Some national parks have taken a hit amid the U.S. government shutdown: They’ve remained open, though severely understaffed, leading to public health concerns like overflowing toilets.
At California’s Yosemite National Park, for example, trash and human waste are piling up, as restrooms are overused with few employees to maintain them.
“It’s so heartbreaking. There is more trash and human waste and disregard for the rules than I’ve seen in my four years living here,” Dakota Snider, who works at Yosemite, told the Associated Press.
Joshua Tree park will close down its campgrounds at noon on Wednesday due to health and safety concerns, according to CNN.
“The park is being forced to take this action for health and safety concerns as vault toilets reach capacity,” the park service said. “In addition to human waste in public areas, driving off-road and other infractions that damage the resource are becoming a problem.”
In Utah, only one park remains open. The state was initially paying to keep operations running at all five of its national parks, but only Zion remains open due to snowfall and a lack of funds for plowing.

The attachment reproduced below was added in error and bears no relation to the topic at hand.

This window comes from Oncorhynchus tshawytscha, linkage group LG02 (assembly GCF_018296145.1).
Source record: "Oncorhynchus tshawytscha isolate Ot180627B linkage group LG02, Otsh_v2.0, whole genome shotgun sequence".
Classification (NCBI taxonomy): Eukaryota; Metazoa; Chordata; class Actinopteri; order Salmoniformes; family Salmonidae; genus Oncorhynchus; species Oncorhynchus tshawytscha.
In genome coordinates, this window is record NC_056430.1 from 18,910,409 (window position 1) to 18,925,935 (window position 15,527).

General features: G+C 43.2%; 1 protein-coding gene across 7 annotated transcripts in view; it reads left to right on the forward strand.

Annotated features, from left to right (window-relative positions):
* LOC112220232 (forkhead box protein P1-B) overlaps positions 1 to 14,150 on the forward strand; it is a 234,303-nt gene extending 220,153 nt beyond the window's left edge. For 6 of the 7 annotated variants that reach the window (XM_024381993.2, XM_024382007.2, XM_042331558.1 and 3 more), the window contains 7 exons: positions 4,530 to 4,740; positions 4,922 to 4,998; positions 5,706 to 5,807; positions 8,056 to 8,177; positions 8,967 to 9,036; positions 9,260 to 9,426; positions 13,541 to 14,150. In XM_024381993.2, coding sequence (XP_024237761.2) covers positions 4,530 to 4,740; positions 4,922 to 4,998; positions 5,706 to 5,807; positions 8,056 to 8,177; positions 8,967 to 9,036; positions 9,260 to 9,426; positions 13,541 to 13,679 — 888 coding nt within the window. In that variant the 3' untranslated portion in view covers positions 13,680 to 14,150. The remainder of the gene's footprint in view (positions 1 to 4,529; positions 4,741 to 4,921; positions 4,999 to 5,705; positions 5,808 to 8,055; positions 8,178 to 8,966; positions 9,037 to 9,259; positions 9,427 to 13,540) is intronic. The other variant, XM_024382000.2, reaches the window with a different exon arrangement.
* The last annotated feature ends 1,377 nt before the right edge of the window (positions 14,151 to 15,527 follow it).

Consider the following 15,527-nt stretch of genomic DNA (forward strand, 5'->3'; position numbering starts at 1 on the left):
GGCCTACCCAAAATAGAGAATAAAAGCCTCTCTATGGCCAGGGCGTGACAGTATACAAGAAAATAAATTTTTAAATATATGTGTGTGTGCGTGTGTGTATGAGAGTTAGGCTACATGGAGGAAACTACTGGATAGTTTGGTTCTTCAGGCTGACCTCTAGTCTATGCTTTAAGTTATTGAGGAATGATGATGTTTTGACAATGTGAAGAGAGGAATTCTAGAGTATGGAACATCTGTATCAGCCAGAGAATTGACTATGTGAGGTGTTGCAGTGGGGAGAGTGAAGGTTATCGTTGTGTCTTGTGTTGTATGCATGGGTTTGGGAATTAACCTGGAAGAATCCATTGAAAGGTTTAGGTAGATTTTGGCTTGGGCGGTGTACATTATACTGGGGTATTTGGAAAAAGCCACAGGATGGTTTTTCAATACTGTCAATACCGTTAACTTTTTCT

While there are few employees at the parks to enforce regulations, admissions have also surged because no one is collecting admission fees, the Huffington Post reported. But the National Park Service issued a warning to visitors that staff will not be available to provide guidance or in case of emergency.
“Any entry onto NPS property during this period of federal government shutdown is at the visitor’s sole risk,” the park service said.
The partial shutdown of the federal government—now on its 12th day—started on December 22 after Trump refused to back down from his demands for Congress to green-light $5 billion for a border wall along the U.S.-Mexico border. Unlike previous shutdowns, when parks were also closed, national parks remained open this time, though most park employees have been on furlough.